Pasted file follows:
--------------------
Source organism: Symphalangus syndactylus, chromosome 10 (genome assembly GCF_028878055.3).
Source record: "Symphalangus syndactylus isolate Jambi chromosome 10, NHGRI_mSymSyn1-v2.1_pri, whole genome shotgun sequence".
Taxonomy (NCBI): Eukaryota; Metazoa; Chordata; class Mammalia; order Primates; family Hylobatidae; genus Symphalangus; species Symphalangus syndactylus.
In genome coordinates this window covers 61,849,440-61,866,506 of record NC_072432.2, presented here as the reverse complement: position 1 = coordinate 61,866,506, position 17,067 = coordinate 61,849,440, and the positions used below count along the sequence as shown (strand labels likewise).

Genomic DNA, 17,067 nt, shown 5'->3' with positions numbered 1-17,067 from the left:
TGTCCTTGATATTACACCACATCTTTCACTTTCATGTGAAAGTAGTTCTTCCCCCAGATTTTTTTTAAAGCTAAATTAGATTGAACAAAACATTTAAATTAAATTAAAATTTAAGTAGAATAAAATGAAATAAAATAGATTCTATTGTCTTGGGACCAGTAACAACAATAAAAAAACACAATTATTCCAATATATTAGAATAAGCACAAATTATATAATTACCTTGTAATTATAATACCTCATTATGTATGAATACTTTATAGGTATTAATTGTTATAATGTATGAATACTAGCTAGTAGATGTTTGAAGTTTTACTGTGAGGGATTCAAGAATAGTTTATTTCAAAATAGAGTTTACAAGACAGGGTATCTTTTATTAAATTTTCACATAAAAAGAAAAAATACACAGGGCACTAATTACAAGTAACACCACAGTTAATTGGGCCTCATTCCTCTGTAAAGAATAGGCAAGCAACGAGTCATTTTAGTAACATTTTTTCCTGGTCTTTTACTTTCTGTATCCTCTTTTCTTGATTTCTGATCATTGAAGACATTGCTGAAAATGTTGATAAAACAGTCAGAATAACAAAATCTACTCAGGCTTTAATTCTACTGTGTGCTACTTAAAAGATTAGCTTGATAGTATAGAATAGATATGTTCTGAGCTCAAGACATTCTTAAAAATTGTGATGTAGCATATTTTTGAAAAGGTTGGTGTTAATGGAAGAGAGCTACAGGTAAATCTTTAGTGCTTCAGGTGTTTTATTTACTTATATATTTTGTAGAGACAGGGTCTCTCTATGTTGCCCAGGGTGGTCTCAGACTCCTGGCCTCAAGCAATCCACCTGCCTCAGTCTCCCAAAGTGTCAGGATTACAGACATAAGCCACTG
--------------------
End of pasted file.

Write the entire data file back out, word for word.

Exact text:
Source organism: Symphalangus syndactylus, chromosome 10 (genome assembly GCF_028878055.3).
Source record: "Symphalangus syndactylus isolate Jambi chromosome 10, NHGRI_mSymSyn1-v2.1_pri, whole genome shotgun sequence".
Taxonomy (NCBI): Eukaryota; Metazoa; Chordata; class Mammalia; order Primates; family Hylobatidae; genus Symphalangus; species Symphalangus syndactylus.
In genome coordinates this window covers 61,849,440-61,866,506 of record NC_072432.2, presented here as the reverse complement: position 1 = coordinate 61,866,506, position 17,067 = coordinate 61,849,440, and the positions used below count along the sequence as shown (strand labels likewise).

Genomic DNA, 17,067 nt, shown 5'->3' with positions numbered 1-17,067 from the left:
TGTCCTTGATATTACACCACATCTTTCACTTTCATGTGAAAGTAGTTCTTCCCCCAGATTTTTTTTAAAGCTAAATTAGATTGAACAAAACATTTAAATTAAATTAAAATTTAAGTAGAATAAAATGAAATAAAATAGATTCTATTGTCTTGGGACCAGTAACAACAATAAAAAAACACAATTATTCCAATATATTAGAATAAGCACAAATTATATAATTACCTTGTAATTATAATACCTCATTATGTATGAATACTTTATAGGTATTAATTGTTATAATGTATGAATACTAGCTAGTAGATGTTTGAAGTTTTACTGTGAGGGATTCAAGAATAGTTTATTTCAAAATAGAGTTTACAAGACAGGGTATCTTTTATTAAATTTTCACATAAAAAGAAAAAATACACAGGGCACTAATTACAAGTAACACCACAGTTAATTGGGCCTCATTCCTCTGTAAAGAATAGGCAAGCAACGAGTCATTTTAGTAACATTTTTTCCTGGTCTTTTACTTTCTGTATCCTCTTTTCTTGATTTCTGATCATTGAAGACATTGCTGAAAATGTTGATAAAACAGTCAGAATAACAAAATCTACTCAGGCTTTAATTCTACTGTGTGCTACTTAAAAGATTAGCTTGATAGTATAGAATAGATATGTTCTGAGCTCAAGACATTCTTAAAAATTGTGATGTAGCATATTTTTGAAAAGGTTGGTGTTAATGGAAGAGAGCTACAGGTAAATCTTTAGTGCTTCAGGTGTTTTATTTACTTATATATTTTGTAGAGACAGGGTCTCTCTATGTTGCCCAGGGTGGTCTCAGACTCCTGGCCTCAAGCAATCCACCTGCCTCAGTCTCCCAAAGTGTCAGGATTACAGACATAAGCCACTG